Want to Publish a Book? Review of “Independent Publishing for Christian Authors”

Independent Publishing for Christian Authors

I don’t have “Write a Book” on my to-do list.

But after reading this newest book from Ed Cyzewski, I can entertain the idea.

I certainly want to sell books, but that’s more of a side benefit of serving my readers rather than the large goal looming over everything I do.”
– Ed Cyzewski, Independent Publishing for Christian Authors

Maybe you’re not interested in writing a book, but you know someone who is. Or maybe you’ve already been published multiple times but are searching for new options.

Whatever your situation, this short book is a great resource of information about book publishing from someone who knows.

Independent Publishing for Christian Authors: A Guide to the Why, When, and How for Writers will help you answer these questions for yourself.

  • Do you want to pursue independent publishing?
  • Is commercial publishing a safer, although less profitable, option?
  • Do you have to separate ministry and publishing?
  • Is publishing books a viable way to earn a living?
  • How would you distribute an independent book?

But don’t expect to be coddled as you read. Ed is honest.

“I hope to inject a heavy dose of reality into our misconceptions, expectations, and fantasies about the Christian publishing world.”

~ * ~

“If you’re hoping to make it to the top 5% as a commercial Christian author, you will most likely need a large event, website, ministry, or church to help you connect with enough readers.”

~ * ~

“The typical new author will most likely not make a full time income from commercial Christian publishing.”

Ed has published both independently and commercially (see his other great books here). And for the health of his soul and ministry, he is choosing independent publishing for now.

Granted, commercial publishing offers many advantages, which he lists: development editing, content editing, selecting a title, designing a cover, writing a product description, and managing a publicity campaign.

But with a little research and work, independent authors can get help for those issues, too.

You can learn basics online or through books to walk you through the process. Amazon has Word templates you can use. Programs like Scrivener help you not only with the actual writing, but also taking notes, sorting chapters, and formatting the final file.

Independent authors ultimately have more control of their books. After you publish your book (and face it, Amazon’s Kindle will be key) the book is still under your control. If it flops after release, you can take it down, edit it differently, and try again.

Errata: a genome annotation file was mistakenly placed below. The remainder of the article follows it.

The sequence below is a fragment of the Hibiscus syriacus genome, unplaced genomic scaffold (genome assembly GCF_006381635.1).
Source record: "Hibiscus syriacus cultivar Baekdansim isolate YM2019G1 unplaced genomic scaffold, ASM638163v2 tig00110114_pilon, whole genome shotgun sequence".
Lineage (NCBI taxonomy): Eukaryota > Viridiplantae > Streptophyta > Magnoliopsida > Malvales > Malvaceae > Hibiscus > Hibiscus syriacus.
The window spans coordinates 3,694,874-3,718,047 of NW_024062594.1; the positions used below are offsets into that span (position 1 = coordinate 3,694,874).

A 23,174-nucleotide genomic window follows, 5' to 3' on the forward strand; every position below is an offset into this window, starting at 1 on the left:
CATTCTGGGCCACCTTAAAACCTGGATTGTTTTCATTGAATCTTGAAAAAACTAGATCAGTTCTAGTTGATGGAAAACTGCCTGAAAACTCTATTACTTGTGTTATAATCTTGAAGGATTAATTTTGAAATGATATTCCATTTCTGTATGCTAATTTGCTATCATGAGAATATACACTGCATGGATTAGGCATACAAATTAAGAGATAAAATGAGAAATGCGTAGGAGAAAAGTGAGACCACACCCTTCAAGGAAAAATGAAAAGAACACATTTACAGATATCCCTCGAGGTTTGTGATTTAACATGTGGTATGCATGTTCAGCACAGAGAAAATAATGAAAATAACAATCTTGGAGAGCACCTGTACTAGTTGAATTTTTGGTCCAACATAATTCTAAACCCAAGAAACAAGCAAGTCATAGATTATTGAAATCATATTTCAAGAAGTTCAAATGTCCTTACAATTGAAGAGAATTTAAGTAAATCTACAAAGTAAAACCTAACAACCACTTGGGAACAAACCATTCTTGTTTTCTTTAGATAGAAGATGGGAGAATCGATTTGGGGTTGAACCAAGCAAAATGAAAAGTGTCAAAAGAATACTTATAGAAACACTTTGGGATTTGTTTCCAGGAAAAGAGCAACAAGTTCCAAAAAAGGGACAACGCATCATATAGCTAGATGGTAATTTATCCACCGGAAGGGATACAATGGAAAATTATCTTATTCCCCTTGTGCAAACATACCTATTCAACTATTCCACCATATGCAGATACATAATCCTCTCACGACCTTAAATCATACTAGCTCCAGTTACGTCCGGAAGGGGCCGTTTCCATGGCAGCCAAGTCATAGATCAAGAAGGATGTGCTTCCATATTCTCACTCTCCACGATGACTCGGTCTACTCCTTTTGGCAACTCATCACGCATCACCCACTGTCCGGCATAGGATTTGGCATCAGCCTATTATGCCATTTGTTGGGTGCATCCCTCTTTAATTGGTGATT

Publishing independently helps you escape sales goals, lets you do publicity your way, and allows you to receive much higher royalty rates per sale.

I learned many things I didn’t know about the publishing business just from this short ebook.

I still haven’t added “Write a Book” into my goals, but at least I don’t consider it out of reach if I want to.

Thanks for the encouragement, Ed. Through your books, blogs, and emails, I know you’re the real deal. Keep writing!

“Just as professional athletes invested countless hours into practice and development, professional writers need to write, even if that writing is never published.”

~ * ~

“I won’t say that there has never been a better time to write and publish books. . . .I will say that authors have more options today than ever.  If you believe in your book and you want to reach readers, there is nothing but time and hard work standing in your way.”

* * *

If you’re interested, Independent Publishing for Christian Authors is only $0.99 now at Amazon.

Have you ever written a book? Writing one now? Please share in the comments.

10 thoughts on “Want to Publish a Book? Review of “Independent Publishing for Christian Authors”

  1. Liz

    Nothing but time and hard work standing in my way! Well, that pretty much sums it up right there! Thanks for suggesting this book. I’m on a path to self-publish soon and am so excited!! And terrified! LOL Blessings!

  2. Robin

    Great advice on book publishing Lisa. I’ve always had a desire to write although I believe the years of writing my dissertation drained me! I loved the research and lit reviews (I love to research and I love to read). Your book review has shed some light on the subject. Thank you for sharing. I look forward to reading the book for more advice!

  3. Sarah Geringer

    Hi Lisa, your book reviews are always so informative. This one is ideally timed for me, as I’m in the process of writing my fourth self-published book and still working on the other book I hope to publish traditionally. I bought the 99 cent Kindle version you suggested–thank you so very much for sharing it!

  4. Betsy de Cruz

    Thanks so much for reviewing and suggesting this resource, Lisa. I appreciate it. I’m in the revision process of a book I’m writing with a plan to self-publish and launch. I went back and forth for about 6 week between writing a proposal for an agent and/or publisher and just working on a self published book. But I opted to self-publish. I look forward to checking this out.

  5. David

    Dear Lisa

    Nice review. Ed’s other books are good (and you are a sound judge) so I am sure this book will be useful.

    My wife loves Scrivener for work writing (e.g. research reports – gathering and organising information).

    imho commercial publishers don’t proofread or copy-edit as well as they used to – but they do provide editors of sorts. Writing under your own steam it will be important to find a good editor (objective and firm but still friendly).

    David

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